The Pittsburgh Penguins sit 5-5-1 after 11 games in the pandemic and postponement-filled 2021 season. Their general manager up and quit after seven games.
The new manager, whoever it may be, isn’t even on the job, but he has a big problem from Day 1 to consider addressing. And probably immediately. Just check out this chart of 5-on-5 action, which paints a picture on some strengths and weaknesses of the Pens.
|Score Adjusted Corsi||52.5%||9th|
|Expected Goal For%||52.1%||12th|
|Scoring Chance For%||53.6%||9th|
|High Danger Scoring Chance%||51.4%||14th|
(Stats from Puck on Net and Natural Stat Trick)
Despite a mountain of injuries on defense, Pittsburgh has played admirably, and frankly has a pretty strong on-ice start to the year in terms of their process. Being top-10 in the league in most Corsi and scoring chance% metrics is indicative of a team that for the most part is controlling the better of the play at 5v5.
While not at 5v5, the team has struggled mightily on the power play, going just 1 for 21 in the last seven games while giving up two short-handed goals in that same stretch — but that’s a different story for a different time.
The Pens’ biggest problem, as has been a recurring theme in recent years, has been in the net. Despite how goaltending performance can be parsed or excused, it’s still a big time issue for the team and a major factor in why they aren’t winning many games right now.
Tristan Jarry was given a total of $10.5 million for the next three seasons to be the number one goalie for the first time, and it hasn’t gone well. After a rocky start to the season losing two games in Philadelphia and looking shaky in them, Jarry appeared to turn the corner with wins over the Rangers on January 22nd and 24th. It wasn’t to be, with two more losses in Boston to follow that up.
Since then, Jarry has only played one of the three games, and gave up four goals to the Islanders in another loss on Saturday. Four of Jarry’s games have provided under .900 save percentages. Jarry has surrendered 3+ goals in six out of seven starts.
That Pittsburgh doesn’t have a GM at the moment can only compound the frustration. Especially after being conditioned to have a very active trading general manager in Pittsburgh, the Pens now have an interim GM who has been in management for 15 weeks and never formalized, filed and completed an NHL transaction. Would he even be able to do so?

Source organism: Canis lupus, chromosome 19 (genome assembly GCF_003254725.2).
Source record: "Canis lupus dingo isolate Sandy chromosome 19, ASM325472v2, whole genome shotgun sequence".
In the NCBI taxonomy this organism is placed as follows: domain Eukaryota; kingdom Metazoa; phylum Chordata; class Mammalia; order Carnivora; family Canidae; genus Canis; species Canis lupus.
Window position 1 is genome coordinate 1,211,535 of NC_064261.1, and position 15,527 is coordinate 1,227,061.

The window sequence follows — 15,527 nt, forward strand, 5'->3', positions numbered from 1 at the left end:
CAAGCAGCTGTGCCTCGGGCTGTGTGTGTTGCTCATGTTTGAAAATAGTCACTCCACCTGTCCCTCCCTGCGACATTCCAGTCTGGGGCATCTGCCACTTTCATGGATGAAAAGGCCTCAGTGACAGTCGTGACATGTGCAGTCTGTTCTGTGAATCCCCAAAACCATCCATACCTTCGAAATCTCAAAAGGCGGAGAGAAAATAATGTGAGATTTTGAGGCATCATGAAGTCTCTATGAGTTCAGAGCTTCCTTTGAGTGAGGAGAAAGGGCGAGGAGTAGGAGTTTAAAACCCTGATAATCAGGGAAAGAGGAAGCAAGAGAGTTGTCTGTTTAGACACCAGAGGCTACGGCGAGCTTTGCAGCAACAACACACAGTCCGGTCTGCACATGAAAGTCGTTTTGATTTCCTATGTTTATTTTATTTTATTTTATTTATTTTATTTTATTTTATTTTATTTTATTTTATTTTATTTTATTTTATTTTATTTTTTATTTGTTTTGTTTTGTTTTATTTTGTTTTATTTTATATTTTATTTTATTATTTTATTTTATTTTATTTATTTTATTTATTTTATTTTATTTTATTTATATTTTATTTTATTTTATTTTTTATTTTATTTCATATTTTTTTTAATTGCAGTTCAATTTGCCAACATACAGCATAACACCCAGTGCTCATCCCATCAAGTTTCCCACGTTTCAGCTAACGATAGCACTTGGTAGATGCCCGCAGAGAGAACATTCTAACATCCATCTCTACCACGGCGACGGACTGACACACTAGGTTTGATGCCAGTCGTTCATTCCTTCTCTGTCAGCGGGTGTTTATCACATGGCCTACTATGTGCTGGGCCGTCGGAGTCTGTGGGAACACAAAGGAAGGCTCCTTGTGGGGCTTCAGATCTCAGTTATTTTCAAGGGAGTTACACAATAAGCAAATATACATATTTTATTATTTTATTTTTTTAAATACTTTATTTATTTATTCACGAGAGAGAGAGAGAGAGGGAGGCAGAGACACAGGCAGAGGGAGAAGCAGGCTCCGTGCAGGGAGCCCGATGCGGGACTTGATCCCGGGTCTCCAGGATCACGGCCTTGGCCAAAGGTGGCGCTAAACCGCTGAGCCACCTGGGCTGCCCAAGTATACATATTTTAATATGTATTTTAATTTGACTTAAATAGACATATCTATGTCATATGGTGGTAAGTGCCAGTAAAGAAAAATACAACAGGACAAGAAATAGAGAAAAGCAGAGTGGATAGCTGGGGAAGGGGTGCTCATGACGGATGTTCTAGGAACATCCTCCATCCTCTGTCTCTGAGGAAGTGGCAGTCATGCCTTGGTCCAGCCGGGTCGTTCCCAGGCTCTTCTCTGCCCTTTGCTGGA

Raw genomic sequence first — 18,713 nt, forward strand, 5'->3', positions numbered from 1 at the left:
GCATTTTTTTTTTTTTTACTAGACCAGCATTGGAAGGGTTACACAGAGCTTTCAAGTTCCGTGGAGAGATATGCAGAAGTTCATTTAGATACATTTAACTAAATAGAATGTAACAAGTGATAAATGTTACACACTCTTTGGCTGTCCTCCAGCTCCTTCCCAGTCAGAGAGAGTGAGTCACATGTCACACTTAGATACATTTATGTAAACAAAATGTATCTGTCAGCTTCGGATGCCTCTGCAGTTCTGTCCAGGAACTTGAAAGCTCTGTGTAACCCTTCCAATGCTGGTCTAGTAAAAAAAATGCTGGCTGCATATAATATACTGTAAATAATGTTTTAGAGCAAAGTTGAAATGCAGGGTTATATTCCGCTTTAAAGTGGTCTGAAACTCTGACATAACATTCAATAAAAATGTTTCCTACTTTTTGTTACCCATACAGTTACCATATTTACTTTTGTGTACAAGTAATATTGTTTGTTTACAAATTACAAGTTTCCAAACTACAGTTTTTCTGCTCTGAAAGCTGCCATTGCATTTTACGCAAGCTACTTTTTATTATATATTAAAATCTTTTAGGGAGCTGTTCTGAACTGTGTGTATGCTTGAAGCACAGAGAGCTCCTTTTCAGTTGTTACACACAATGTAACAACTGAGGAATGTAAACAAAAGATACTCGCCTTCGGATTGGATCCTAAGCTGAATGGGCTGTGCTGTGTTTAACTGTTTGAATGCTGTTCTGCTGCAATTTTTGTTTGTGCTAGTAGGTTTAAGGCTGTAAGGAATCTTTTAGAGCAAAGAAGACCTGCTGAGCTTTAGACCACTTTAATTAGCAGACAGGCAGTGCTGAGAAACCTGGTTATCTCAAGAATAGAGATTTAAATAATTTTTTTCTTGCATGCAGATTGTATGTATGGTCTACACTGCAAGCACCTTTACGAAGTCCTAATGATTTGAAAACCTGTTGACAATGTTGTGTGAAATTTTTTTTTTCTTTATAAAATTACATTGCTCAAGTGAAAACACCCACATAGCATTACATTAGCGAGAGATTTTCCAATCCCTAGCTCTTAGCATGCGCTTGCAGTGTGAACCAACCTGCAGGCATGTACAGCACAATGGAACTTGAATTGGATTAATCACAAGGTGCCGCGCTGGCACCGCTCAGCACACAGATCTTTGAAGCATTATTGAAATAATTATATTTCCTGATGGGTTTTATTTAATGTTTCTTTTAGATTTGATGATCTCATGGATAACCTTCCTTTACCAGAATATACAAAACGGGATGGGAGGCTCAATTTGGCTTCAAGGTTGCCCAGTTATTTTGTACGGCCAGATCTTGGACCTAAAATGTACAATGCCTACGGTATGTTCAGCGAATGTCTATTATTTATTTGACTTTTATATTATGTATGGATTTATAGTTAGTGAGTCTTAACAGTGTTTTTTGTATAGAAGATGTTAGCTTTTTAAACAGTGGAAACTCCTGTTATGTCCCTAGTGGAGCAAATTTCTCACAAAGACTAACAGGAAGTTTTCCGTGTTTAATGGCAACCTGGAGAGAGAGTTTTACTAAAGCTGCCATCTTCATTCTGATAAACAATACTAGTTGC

The Pens need a manager badly, they’re a team that is “all in” and trying to win this season. They’re not going to be able to win with a .887 5v5 save percentage. Some patience to allow Jarry to turn around the ship is necessary and wise, but the team also needs to consider any and all options to help improve performance.
One interesting situation to monitor is what is happening with Darcy Kuemper in Arizona. The Athletic’s Eric Duhatschek made the following comment about the Pens almost two weeks ago, mostly as a throwaway line, but it’s stuck with me then. The possibility of an external fix ranges from unlikely to virtually impossible prior to the Pens figuring out the GM position, but it’s a fun thought anyways.
And if it looks as if it’s goaltending that’s ultimately holding them back, well, maybe there’s a fit there between the two rookie GMs in Pittsburgh and Arizona for Kuemper. Now that would be a fun trade scenario to ponder.
Perhaps it’s the lore and legend of a quick-to-trade manager like Rutherford to imagine the former GM getting in a bluster and making a trade like this already. We say “already”, but at 11 of 56 games played the Pens are almost 20% done with their season and can’t afford to wait forever. They also have a rescheduled March/April stretch that includes 20 games in 36 days, adding a reliable goalie doesn’t seem like the worst idea.
Who knows if that is Kuemper or not. Ideally it would still be the Jarry/ Casey DeSmith combo that makes life easier by finding more ways to keep the puck out of the net at reliable rates to stay competitive in NHL games.
Either way, right now the Pens feel like a ship in need of a managerial captain right now, perhaps now more than ever. And when the new manager gets on the job, one of the first and biggest issues that he will have to address — through action of a trade or patience in standing tight — will have a major impact on the 2021 season.